June 8th 1990; Nessun Dorma, Des Lynam and Benjamin Massing physically assaulting Claudio Caniggia at the San Siro. That was the heady concoction captivating a 6-year old boy in the West Midlands, tuning into his very first World Cup.
At that young age my exposure to football was typically confined to a once-weekly dose of Match of the Day, Shoot magazine and the back pages of the tabloids. This was a good decade before the internet would begin to take hold of nearly every aspect of our lives. In that context the Stadio Guiseppe Meazza was simply unlike anything I had ever seen before – an extra-terrestrial behemoth that consequently took on a near-mythical status in my mind.
It was another 15 years before I paid my first visit to the San Siro; I was on a camping holiday with my then-girlfriend. The damp weather in the Black Forest had forced us to head further south in pursuit of the sunshine. We ended up in the Italian Lakes and took a day trip to Milano. I still remember that first glimpse of the stadium; the contrast of the deep red girders against the azure blue sky, the spiralling cylinders standing to attention, the surprising photogenic beauty of concrete and steel. The sparse surrounds of the San Siro gave the impression that other buildings, roads and trees had receded and retreated, dutifully bowing to her imposing beauty.
Whilst it was a case of love at first sight with the San Siro; the more I got to know, the stronger those feelings grew. Stadio San Siro was originally constructed by AC Milan president Piero Pirelli in 1925. Initially denounced as a white elephant, Milan grew into and, ultimately, out of their new home. In 1935 it was purchased by the Comune di Milano and expanded to cater for growing demand. Under municipal ownership, Inter later became joint tenants at the end of WWII. The stadium has been expanded twice since then; a second tier was built in 1954 and latterly the third tier was added ahead of Italia ’90. On each of those occasions the core of the stadium was untouched, with the new accommodation being built upwards and outwards from the existing arena. Barring some refurbishment work, the lower tier of the stadium is effectively the same terrace where the tifosi stood nearly a century ago. In a world of purpose-built symmetry, the missing section of the third tier on the Ippodromo side only adds to charm of the old place.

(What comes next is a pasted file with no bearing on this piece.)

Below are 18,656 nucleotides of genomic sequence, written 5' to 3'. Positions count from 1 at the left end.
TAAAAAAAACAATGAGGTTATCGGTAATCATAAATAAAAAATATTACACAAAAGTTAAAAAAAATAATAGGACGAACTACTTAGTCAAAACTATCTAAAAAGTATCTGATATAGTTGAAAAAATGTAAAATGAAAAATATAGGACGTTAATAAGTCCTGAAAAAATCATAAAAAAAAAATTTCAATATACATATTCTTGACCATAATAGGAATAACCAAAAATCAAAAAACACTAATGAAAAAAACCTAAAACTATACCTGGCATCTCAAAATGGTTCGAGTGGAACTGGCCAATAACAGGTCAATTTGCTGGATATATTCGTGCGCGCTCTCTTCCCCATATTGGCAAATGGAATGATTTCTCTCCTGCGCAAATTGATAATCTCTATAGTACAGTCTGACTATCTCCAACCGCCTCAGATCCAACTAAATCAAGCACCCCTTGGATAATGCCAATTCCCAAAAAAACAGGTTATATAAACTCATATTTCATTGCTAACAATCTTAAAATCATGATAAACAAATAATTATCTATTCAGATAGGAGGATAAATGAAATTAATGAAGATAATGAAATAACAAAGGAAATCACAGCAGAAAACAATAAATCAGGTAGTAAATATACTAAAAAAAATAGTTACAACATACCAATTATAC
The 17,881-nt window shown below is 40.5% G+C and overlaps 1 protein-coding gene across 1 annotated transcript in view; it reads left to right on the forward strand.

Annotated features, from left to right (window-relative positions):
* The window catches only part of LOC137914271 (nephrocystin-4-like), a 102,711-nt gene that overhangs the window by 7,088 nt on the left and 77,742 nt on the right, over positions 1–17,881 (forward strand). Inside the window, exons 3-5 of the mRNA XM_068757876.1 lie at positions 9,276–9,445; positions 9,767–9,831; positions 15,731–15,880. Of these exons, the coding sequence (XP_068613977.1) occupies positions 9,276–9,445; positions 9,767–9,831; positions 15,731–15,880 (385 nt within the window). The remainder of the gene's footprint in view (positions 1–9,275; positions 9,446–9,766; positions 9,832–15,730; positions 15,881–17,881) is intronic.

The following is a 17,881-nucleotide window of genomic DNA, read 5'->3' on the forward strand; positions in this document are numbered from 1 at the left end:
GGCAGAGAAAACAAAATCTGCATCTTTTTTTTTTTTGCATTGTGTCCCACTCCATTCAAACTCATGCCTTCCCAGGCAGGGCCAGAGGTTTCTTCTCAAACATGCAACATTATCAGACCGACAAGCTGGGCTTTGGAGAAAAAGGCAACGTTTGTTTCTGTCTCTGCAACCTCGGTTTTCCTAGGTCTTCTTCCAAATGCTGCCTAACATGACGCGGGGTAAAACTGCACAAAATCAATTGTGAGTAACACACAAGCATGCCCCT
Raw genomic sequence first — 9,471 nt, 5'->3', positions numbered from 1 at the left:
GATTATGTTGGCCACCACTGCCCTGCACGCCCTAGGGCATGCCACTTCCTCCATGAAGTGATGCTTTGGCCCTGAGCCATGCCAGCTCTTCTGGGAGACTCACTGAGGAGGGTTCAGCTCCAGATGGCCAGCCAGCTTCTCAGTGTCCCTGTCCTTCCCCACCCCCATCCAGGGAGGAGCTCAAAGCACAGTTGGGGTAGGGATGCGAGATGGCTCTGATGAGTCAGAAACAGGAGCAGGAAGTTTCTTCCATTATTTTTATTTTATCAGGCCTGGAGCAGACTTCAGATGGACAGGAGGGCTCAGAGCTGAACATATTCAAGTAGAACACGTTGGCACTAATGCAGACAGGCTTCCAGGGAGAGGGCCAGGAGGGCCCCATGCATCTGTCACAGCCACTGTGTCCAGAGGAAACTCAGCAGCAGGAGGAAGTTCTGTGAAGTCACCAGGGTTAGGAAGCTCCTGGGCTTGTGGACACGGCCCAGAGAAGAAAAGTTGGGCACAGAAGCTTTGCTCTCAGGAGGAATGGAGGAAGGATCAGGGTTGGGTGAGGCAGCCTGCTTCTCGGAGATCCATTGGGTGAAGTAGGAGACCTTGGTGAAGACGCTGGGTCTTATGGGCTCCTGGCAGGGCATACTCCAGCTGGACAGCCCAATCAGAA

That first visit occurred during the height of summer so I had to settle for a stadium tour and mooch around the club shop (it was so hot that day, a packet of Haribo completely melted in the glove box of my girlfriend’s Peugeot 306). Since that first taste I’ve returned a number of times to see both red and blue, but it remained a long-held ambition to experience first-hand the intense atmosphere of the Milano derby.
I had been plotting for a couple months; the half-term family trip to Italy had already been booked, speculatively, to coincide with the derby. On the day that tickets went on general sale I headed into the office early and sat patiently on inter.it waiting for 8:00 to arrive. A frenzy of clicks and 75€ later I was on my way.
Game day finally arrived, the light was just beginning to fade as I parked up about a mile west of the stadium. I joined the crowds heading towards the stadium and it wasn’t long before I got first sight of San Siro through the trees of Parco Aldo Aniasi. Marching onwards, the hairs standing up on the back of my neck, those sparse surrounds of the stadium were transformed. Even several hours ahead of kick off, throngs of tifosi spilled out from the San Siro Metro station and headed towards bright lights and chrome of the food vans selling panini and beers. The scene resembled London Waterloo at rush hour; some groups in no obvious hurry were content to congregate, whilst others darted for the various entrances keen to take their seats. Making any kind of progress through the crowds was a slow and precarious business.
The massed ranks of the Carabinieri lurked ominously in the background, although the mood around the ground was buoyant and good natured. That calm was soon to be shattered by the not-too-distant boom of a pyrotechnic explosion, marking the arrival of the Milan ultras. The sea of Inter fans parted as people hurriedly moved out of the path of the marching, chanting ultras. At once the atmosphere was dialled up. Simultaneously, the volume from inside the stadium rose, as if the Inter ultras already assembled in their Curva were telepathically aware of what was unfolding outside.